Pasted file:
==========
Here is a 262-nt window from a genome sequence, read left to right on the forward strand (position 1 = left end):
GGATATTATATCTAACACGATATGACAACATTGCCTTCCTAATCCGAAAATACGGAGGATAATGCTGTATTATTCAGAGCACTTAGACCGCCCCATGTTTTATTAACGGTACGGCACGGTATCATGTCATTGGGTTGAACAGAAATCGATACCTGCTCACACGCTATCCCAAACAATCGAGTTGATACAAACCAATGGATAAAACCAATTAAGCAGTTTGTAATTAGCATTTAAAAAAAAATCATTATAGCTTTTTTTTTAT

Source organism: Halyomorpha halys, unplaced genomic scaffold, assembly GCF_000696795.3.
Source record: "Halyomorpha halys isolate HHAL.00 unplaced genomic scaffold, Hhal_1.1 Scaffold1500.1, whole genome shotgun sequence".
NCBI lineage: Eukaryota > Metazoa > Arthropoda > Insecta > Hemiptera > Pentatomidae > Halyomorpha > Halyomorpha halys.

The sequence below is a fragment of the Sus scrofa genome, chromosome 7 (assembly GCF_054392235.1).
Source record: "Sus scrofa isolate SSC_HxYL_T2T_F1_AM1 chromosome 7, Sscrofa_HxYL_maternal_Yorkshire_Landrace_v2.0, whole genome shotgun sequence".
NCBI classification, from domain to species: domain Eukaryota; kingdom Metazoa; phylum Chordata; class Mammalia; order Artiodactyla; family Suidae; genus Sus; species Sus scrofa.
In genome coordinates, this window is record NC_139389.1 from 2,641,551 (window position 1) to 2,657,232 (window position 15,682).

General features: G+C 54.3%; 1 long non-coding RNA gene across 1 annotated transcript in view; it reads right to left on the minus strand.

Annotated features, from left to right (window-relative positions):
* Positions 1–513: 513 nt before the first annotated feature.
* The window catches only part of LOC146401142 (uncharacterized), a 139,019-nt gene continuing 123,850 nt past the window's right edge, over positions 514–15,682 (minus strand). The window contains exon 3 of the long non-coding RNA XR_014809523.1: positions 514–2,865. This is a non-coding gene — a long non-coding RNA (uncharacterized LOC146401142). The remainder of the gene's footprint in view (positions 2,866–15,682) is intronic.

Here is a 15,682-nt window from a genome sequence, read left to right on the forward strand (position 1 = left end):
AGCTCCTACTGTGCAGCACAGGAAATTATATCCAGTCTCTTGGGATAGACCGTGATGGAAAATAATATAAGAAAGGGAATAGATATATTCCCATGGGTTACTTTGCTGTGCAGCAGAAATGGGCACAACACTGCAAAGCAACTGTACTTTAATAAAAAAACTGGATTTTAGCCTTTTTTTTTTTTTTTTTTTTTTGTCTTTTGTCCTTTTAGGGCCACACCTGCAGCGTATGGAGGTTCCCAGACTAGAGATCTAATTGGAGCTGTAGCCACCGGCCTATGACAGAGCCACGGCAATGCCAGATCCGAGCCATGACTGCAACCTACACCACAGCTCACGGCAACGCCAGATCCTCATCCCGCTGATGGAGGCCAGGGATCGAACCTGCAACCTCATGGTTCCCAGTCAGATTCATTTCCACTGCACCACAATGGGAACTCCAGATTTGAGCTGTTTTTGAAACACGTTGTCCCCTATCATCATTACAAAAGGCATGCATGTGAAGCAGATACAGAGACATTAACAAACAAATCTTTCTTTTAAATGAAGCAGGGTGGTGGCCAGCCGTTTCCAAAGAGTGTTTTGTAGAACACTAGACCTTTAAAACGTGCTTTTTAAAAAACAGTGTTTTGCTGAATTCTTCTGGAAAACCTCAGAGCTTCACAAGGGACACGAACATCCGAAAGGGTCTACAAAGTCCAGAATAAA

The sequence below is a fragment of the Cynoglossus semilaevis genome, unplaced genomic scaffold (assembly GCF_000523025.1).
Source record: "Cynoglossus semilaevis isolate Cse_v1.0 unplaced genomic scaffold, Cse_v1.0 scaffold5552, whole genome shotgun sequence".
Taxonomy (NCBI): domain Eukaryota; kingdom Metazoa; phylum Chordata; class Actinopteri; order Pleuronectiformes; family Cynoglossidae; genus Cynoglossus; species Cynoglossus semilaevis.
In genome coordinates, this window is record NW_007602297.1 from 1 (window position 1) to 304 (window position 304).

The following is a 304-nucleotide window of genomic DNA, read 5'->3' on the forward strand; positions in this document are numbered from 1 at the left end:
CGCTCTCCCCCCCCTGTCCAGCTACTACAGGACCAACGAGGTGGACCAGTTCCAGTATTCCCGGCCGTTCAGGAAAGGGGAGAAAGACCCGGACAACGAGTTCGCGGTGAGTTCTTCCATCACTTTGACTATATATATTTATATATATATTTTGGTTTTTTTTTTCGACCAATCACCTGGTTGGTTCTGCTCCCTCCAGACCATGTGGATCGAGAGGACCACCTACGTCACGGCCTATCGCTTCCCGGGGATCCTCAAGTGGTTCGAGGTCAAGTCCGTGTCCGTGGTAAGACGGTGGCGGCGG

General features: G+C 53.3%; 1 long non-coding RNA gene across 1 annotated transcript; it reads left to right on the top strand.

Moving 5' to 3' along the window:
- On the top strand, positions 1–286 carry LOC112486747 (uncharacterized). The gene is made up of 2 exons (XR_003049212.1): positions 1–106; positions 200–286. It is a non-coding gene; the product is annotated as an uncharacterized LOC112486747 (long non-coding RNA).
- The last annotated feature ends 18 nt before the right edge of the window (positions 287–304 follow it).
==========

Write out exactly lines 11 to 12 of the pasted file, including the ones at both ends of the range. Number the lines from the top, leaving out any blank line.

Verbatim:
Annotated features, from left to right (window-relative positions):
* Positions 1–513: 513 nt before the first annotated feature.